Exercise is very important for dogs with pancreatitis. In fact, when Angel was having a bad morning, I would always take her out for a short walk and more often than not she made a dramatic improvement as a result. You should give them at least a short ten minute walk each day to help them keep everything flowing through their system. It’s important for all dogs, but especially those with pancreatitis.

Healing – The third thing that’s incredibly important is protecting and healing their digestive tract. That’s why I developed GastroElm Plus for Angel, because I knew she needed something that she could take on a daily basis. Things like sucralafate or Carafate were not intended for long term use.   As stated on the GastroElm home page, each herb was chosen not only to soothe the digestive tract and allow it to heal but to also support the vital organs as well.  I intentionally left out herbs like licorice which may be beneficial in the short term but should not be used longer term.

Note:  If you live outside the United States you will not have access to GastroElm Plus at this time.  You should be able to find Slippery Elm Bark Powder (avoid product from China) which will help to coat the stomach in a similar way.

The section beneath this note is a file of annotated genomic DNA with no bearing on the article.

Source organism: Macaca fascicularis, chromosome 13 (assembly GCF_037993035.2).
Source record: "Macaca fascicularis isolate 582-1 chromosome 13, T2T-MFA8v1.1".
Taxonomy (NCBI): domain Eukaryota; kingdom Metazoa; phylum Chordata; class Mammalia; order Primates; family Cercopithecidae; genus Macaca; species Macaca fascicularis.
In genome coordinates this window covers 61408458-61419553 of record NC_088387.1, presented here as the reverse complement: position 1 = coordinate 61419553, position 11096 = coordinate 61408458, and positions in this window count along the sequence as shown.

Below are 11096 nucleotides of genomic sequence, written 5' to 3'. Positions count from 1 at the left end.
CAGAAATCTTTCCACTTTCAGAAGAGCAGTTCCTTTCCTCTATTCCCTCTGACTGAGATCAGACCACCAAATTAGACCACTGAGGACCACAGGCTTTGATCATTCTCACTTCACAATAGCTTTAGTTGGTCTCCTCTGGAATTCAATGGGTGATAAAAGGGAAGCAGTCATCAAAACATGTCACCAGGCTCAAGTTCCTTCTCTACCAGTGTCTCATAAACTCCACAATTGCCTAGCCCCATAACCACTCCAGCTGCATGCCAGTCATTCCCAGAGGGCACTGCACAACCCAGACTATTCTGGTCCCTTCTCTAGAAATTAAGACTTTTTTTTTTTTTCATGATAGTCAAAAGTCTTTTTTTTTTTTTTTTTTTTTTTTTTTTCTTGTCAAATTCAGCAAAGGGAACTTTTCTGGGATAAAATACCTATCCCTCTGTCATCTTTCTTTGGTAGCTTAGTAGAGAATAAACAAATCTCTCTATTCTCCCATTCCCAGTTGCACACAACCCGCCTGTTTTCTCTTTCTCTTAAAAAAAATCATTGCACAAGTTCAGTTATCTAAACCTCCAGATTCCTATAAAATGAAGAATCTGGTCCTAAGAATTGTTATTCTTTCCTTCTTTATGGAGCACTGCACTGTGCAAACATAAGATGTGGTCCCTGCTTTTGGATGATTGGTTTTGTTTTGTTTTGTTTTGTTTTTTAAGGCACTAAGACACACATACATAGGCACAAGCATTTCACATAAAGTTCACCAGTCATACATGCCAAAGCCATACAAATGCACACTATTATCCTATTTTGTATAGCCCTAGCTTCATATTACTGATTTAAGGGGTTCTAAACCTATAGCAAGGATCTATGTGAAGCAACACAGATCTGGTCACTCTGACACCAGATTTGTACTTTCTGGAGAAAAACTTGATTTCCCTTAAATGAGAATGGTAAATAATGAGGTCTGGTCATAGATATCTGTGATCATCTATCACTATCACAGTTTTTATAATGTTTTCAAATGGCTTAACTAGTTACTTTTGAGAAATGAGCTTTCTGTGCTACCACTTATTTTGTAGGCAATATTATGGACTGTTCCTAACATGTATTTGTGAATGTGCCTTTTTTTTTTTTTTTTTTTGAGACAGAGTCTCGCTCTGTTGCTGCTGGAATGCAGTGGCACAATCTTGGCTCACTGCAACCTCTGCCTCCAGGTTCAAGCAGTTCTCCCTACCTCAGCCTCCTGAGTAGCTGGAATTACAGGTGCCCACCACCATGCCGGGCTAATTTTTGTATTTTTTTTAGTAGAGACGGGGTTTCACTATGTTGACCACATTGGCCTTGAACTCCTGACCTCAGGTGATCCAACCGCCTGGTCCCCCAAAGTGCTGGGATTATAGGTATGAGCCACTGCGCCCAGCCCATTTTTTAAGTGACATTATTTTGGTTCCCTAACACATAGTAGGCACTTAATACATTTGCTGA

Some people may suggest that long term use of Slippery Elm or milk thistle is not in the best interest of the animal, but I strongly disagree. An animal diagnosed with pancreatitis is suffering from a very debilitating and deadly disease. Others think that using slippery elm might reduce the ability of an animal to properly digest their food and utilize the nutrients from it. Again, I don’t agree. I’ve seen dogs, cats and horses who resembled a bag of bones before going on GastroElm Plus who began to fill out and gain weight after implementing this product. A dog with pancreatitis or a horse with ulcers is already having tremendous difficulty assimilating food properly, so the number one goal is to heal the digestive tract. That’s exactly why GastroElm Plus improves the quality of life for so many animals.

Supercharging GastroElm Plus

GastroElm Plus by itself is usually enough to help your animal regain good quality of life.  But if you have a dog who has been sick for long time or has multiple issues that don’t respond fully to GastroElm Plus, there is an easy way to super charge it. Try using fat free bone broth as mentioned above, instead of water to mix with the GastroElm Plus powder. Bone broth and GastroElm are both wonderful for tightening up a leaky gut which is an underlying issue with many sick animals. Since many commercial bone broths are made with onion or added sodium, it’s best to do it from scratch at home. It’s incredibly easy, just use this recipe.

If you have any questions simply reply in the comments below!


To a healthier pet!

Michael Peterson